Guy everything you are saying is of a preconceived notion and has no substance. There are no truths in the user being ripped off it's just the fear of DRM that you have that leads you to believe that is the case. My argument that the benefits were fantastic for me and my friends are in black and white you may not like them or feel that they are apparent to you but at least there is some substance there, where as all you can give me is a generic blurb about being ripped off with no basis fantastic.
Posted 16:45 on 20 June 2013
guyderman's Avatar

guyderman@ Karlius

Ok, lets say that I am a one dimensional gamer - the point is that MS's so called benefits excluded the likes of me - hell their PR guy pretty much said that people like me could F**k off and play on the 360 (a console that has been out dated for nearly three years now). Is this the attitude of a company that I want to spend my hard earned cash on - No, it isn't. Their benefits far out weighed anything that I felt as a benefit to me and I am well within my rights to say that the service that they offer is not for me - the same as you can sing and praise that the benefits are good for you. I am well within my rights to disagree with you the same as you excercise your rights to disagree with me. They did a piss poor job of expressing the benefits and if the benefits were truly that ground breaking, why not organise a press conference to explain and show everyone these ground breaking features - the fact that they disn't speaks volumes.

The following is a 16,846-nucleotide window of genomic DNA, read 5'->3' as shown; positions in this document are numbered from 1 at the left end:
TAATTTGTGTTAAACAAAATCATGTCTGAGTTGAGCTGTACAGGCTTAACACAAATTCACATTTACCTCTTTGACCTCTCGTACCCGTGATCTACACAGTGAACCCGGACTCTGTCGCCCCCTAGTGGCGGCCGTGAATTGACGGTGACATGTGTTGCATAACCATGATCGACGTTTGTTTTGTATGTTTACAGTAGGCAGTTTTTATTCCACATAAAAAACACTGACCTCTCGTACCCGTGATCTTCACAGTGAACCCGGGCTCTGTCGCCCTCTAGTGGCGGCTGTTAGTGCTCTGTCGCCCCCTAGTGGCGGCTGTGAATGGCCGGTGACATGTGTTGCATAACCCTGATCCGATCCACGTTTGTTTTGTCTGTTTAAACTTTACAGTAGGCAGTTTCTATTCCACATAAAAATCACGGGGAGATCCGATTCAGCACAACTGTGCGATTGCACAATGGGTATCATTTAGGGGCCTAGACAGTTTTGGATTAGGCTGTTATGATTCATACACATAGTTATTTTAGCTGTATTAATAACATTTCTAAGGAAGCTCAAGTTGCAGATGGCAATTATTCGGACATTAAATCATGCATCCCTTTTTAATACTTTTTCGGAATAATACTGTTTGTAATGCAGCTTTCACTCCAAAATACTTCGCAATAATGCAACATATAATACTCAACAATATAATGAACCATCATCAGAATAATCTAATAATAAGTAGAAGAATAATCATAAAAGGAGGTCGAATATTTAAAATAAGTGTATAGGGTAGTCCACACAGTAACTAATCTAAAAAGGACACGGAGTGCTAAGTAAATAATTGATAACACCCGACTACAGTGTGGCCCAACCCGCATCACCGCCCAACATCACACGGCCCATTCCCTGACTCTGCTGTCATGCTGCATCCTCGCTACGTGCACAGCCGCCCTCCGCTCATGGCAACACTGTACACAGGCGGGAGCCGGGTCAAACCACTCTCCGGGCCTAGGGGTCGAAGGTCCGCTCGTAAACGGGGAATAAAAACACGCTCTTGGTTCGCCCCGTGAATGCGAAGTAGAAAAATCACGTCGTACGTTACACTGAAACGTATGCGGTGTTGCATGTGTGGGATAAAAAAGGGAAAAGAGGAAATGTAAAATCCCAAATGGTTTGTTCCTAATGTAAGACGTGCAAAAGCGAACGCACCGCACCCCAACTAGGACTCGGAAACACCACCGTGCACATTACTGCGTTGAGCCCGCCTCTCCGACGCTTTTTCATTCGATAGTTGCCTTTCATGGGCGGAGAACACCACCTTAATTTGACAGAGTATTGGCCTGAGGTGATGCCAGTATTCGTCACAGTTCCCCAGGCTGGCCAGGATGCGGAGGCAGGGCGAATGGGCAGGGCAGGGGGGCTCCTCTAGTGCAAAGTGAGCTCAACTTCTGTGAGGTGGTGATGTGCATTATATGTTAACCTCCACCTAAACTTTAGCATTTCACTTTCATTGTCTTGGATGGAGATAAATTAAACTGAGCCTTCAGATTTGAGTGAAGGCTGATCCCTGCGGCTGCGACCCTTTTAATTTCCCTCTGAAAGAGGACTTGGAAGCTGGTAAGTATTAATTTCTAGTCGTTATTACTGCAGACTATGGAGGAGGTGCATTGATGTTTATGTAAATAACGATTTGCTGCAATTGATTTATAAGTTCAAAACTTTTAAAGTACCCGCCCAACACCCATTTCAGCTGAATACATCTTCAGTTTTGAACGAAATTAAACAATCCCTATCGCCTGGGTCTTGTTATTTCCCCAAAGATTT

And again comparing the innovations made on mobile phones over the last few years to saying 'Xbox On' and sharing some games through cloud is a really poor comparison.
People have embraced technological change to no extent over the past few years so I'm not sure that saying everyone is afraid of change is correct - everyone, however is afraid of being ripped off and MS did nothing to convince people that this wasn't what was happening here.
Posted 16:37 on 20 June 2013
Karlius's Avatar

Karlius@ guyderman

I am angry about the back track seething in fact. Your words typify everything I have summed up about the cynical user with a voice who can't see the benefits that the service would bring fixating on the negative and not understanding the positive as ultimately you are focused on the now and how the change would impact on your ability to protect that bubble.

Everything you say just classifies you as a one dimensional gamer set in his own ways with no belief in innovation your fixation on MS is priceless and just quantifies to me how out of touch you truly are.

If anything this has reopened up the realms of the PS4 to me as there are no benefits to owning an XB1 any more over PS4. I will go along with my mates who were all signed up to XB1 but we'll see what happens.

Unlike MS I'm standing by the benefits of the DRM service and see it as a missed opportunity to innovate the market. The comments about you can share games already etc are extremely short sighted. You could make phone calls before the mobile phone so does that mean that mobiles were not an innovation?